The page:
14.Optimizations in Practice The opt tool, available in the LLVM toolbox, performs machine independent optimizations. There are many optimizations available through opt. To have an idea, type opt --help.

15.Optimizations in Practice $> opt --help Optimizations available: - adce - Aggressive Dead Code Elimination -always-inline - Inliner for always_inline functions -break- crit -edges - Break critical edges in CFG - codegenprepare - Optimize for code generation - constmerge - Merge Duplicate Global Constants - constprop - Simple constant propagation -correlated-propagation - Value Propagation - dce - Dead Code Elimination - deadargelim - Dead Argument Elimination -die - Dead Instruction Elimination -dot- cfg - Print CFG of function to dot file - dse - Dead Store Elimination -early- cse - Early CSE - globaldce - Dead Global Elimination - globalopt - Global Variable Optimizer - gvn - Global Value Numbering - indvars - Induction Variable Simplification - instcombine - Combine redundant instructions - instsimplify - Remove redundant instructions - ipconstprop - Interprocedural constant propagation -loop-reduce - Loop Strength Reduction - reassociate - Reassociate expressions -reg2mem - Demote all values to stack slots - sccp - Sparse Conditional Constant Propagation - scev-aa - ScalarEvolution -based Alias Analysis - simplifycfg - Simplify the CFG ... What do you think each of these optimizations do?

16.Levels of Optimizations Like gcc , clang supports different levels of optimizations, e.g., -O0 (default), -O1, -O2 and -O3. To find out which optimization each level uses, you can try: $> llvm -as < /dev/null | opt -O3 -disable-output -debug-pass=Arguments In my system (LLVM/Darwin), -O1 gives me: - targetlibinfo -no- aa - tbaa - basicaa - notti - globalopt - ipsccp - deadargelim - instcombine - simplifycfg - basiccg -prune-eh -inline-cost -always-inline - functionattrs - sroa - domtree -early- cse -lazy-value-info -jump-threading -correlated-propagation - simplifycfg - instcombine - tailcallelim - simplifycfg - reassociate - domtree -loops -loop-simplify - lcssa -loop-rotate - licm - lcssa -loop- unswitch - instcombine -scalar-evolution -loop-simplify - lcssa - indvars -loop-idiom -loop-deletion -loop-unroll - memdep - memcpyopt - sccp - instcombine -lazy-value-info -jump-threading -correlated-propagation - domtree - memdep - dse - adce - simplifycfg - instcombine -strip-dead-prototypes - preverify - domtree -verify llvm -as is the LLVM assembler. It reads a file containing human-readable LLVM assembly language, translates it to LLVM bytecode , and writes the result into a file or to standard output.

17.Levels of Optimizations Like gcc , clang supports different levels of optimizations, e.g., -O0 (default), -O1, -O2 and -O3. To find out which optimization each level uses, you can try: $> llvm -as < /dev/null | opt -O3 -disable-output -debug-pass=Arguments In my system (LLVM/Darwin), -O1 gives me: - targetlibinfo -no- aa - tbaa - basicaa - notti - globalopt - ipsccp - deadargelim - instcombine - simplifycfg - basiccg -prune-eh -inline-cost -always-inline - functionattrs - sroa - domtree -early- cse -lazy-value-info -jump-threading -correlated-propagation - simplifycfg - instcombine - tailcallelim - simplifycfg - reassociate - domtree -loops -loop-simplify - lcssa -loop-rotate - licm - lcssa -loop- unswitch - instcombine -scalar-evolution -loop-simplify - lcssa - indvars -loop-idiom -loop-deletion -loop-unroll - memdep - memcpyopt - sccp - instcombine -lazy-value-info -jump-threading -correlated-propagation - domtree - memdep - dse - adce - simplifycfg - instcombine -strip-dead-prototypes - preverify - domtree -verify Can you guess why the same analysis or optimization may run more than once?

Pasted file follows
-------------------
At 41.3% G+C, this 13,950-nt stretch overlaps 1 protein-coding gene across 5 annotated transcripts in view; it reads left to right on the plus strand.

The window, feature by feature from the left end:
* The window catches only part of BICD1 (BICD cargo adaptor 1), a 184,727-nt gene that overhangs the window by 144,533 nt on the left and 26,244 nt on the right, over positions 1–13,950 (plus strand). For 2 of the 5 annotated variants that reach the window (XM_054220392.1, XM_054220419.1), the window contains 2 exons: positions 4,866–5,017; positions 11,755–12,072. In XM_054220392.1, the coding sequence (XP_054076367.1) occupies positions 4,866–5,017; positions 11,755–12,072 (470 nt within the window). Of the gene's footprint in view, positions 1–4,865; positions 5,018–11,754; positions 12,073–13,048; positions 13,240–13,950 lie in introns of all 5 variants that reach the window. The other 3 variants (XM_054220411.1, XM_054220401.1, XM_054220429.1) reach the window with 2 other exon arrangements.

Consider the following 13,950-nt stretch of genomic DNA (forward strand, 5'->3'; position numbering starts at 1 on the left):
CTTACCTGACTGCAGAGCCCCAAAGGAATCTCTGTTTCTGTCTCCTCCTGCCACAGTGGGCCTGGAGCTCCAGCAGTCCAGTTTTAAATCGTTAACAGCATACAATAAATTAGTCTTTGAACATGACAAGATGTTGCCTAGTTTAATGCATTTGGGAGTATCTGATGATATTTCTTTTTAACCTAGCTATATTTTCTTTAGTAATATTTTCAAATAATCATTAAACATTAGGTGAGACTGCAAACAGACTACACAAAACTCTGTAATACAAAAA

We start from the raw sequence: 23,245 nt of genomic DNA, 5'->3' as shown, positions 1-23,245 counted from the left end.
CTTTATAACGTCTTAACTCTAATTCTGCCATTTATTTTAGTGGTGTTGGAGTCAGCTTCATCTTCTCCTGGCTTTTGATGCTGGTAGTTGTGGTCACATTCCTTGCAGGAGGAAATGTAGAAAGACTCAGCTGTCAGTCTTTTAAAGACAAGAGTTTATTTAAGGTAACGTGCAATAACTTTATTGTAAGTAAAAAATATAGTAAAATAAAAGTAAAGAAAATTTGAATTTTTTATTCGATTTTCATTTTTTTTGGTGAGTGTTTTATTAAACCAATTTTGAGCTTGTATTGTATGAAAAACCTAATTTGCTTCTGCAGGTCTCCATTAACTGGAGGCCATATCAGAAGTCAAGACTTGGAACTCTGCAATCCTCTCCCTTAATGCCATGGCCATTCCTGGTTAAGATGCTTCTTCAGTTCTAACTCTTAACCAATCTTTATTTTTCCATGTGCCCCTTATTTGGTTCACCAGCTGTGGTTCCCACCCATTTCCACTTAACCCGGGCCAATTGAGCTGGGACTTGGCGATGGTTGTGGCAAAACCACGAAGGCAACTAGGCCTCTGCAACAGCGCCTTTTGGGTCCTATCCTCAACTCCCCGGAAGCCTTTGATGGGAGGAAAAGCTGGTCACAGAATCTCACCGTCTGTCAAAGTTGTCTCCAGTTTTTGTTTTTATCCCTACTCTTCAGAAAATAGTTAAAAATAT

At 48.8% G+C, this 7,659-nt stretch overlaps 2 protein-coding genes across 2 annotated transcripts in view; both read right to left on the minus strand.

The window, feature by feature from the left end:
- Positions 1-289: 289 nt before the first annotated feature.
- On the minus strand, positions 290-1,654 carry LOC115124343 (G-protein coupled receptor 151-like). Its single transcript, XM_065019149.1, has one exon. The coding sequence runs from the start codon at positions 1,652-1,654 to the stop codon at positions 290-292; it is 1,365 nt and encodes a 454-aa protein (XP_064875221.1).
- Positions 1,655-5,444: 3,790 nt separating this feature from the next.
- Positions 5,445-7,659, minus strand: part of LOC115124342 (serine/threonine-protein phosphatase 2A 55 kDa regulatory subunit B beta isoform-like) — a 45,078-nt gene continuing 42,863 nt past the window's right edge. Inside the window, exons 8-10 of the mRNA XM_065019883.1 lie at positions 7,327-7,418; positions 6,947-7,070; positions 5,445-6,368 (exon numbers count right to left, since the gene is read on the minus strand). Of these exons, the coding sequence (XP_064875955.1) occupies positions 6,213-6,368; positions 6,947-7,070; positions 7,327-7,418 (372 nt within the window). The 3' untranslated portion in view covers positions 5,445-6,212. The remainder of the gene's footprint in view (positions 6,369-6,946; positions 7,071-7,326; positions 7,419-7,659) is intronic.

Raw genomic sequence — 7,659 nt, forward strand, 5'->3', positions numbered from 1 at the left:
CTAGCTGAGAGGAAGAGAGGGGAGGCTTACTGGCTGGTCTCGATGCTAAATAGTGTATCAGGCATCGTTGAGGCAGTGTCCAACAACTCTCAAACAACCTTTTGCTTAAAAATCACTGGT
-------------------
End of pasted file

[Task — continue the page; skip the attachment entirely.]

18.Virtual Register Allocation One of the most basic optimizations that opt performs is to map memory slots into variables. This optimization is very useful, because the clang front end maps every variable to memory: void main() { int c1 = 17; int c2 = 25; int c3 = c1 + c2; printf("Value = % d

19.Virtual Register Allocation One of the most basic optimizations that opt performs is to map memory slots into variables. We can map memory slots into registers with the mem2reg pass: $> opt -mem2reg const.bc > const.reg.bc $> opt –view- cfg const.reg.bc How could we further optimize this program? void main() { int c1 = 17; int c2 = 25; int c3 = c1 + c2; printf("Value = % d

20.Constant Propagation We can fold the computation of expressions that are known at compilation time with the constprop pass. $> opt - constprop const.reg.bc > const.cp.bc $> opt –view- cfg const.cp.bc What is %1 in the left CFG? And what is i32 42 in the CFG on the right side?

21.One more: Common Subexpression Elimination void main(int argc , char** argv ) { char c1 = argc + 1; char c2 = argc - 1; char c3 = c1 + c2; char c4 = c1 + c2; char c5 = c4 * 4; if ( argc % 2) printf("Value = % d